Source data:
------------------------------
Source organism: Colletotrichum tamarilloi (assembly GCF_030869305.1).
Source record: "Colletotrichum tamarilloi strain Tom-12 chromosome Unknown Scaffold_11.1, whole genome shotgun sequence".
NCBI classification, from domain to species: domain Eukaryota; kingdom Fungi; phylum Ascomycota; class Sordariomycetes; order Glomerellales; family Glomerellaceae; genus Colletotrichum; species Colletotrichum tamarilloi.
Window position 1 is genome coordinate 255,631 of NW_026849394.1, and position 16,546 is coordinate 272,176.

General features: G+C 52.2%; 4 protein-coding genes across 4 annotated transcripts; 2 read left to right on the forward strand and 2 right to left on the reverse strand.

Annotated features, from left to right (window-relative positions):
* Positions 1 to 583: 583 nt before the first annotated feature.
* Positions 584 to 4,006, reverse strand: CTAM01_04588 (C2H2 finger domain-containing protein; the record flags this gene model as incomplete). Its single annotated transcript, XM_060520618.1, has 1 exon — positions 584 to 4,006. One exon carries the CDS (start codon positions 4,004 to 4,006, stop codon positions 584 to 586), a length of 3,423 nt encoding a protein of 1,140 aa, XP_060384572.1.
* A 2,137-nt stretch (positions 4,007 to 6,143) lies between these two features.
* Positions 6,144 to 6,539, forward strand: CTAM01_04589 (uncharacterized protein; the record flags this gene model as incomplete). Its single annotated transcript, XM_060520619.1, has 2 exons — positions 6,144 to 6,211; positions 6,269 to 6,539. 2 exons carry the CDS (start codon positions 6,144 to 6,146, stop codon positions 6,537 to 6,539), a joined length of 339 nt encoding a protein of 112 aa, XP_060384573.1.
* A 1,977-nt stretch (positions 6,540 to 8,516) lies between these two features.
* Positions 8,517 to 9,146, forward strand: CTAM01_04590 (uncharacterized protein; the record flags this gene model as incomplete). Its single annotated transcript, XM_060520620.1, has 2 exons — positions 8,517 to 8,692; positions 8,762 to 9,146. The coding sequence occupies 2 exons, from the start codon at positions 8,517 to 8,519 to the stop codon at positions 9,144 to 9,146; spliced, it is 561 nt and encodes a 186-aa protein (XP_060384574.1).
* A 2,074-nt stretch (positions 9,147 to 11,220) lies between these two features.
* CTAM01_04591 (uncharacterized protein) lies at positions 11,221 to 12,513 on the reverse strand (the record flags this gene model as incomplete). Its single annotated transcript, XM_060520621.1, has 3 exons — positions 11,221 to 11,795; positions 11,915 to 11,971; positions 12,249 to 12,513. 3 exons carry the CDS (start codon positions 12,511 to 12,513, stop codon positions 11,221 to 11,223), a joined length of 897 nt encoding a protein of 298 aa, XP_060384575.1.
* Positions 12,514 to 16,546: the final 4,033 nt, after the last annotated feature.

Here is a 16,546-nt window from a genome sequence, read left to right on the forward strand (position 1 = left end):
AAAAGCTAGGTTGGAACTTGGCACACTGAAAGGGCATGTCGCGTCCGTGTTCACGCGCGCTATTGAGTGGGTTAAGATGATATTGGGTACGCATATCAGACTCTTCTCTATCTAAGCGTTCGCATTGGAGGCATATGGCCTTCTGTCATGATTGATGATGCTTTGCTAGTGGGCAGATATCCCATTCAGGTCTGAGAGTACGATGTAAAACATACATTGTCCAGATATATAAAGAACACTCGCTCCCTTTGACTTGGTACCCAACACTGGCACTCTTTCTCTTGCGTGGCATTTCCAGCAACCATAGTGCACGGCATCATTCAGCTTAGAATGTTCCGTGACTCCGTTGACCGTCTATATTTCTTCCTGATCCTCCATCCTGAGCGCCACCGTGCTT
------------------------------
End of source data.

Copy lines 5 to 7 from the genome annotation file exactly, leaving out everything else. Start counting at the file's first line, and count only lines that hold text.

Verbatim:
General features: G+C 52.2%; 4 protein-coding genes across 4 annotated transcripts; 2 read left to right on the forward strand and 2 right to left on the reverse strand.

Annotated features, from left to right (window-relative positions):
* Positions 1 to 583: 583 nt before the first annotated feature.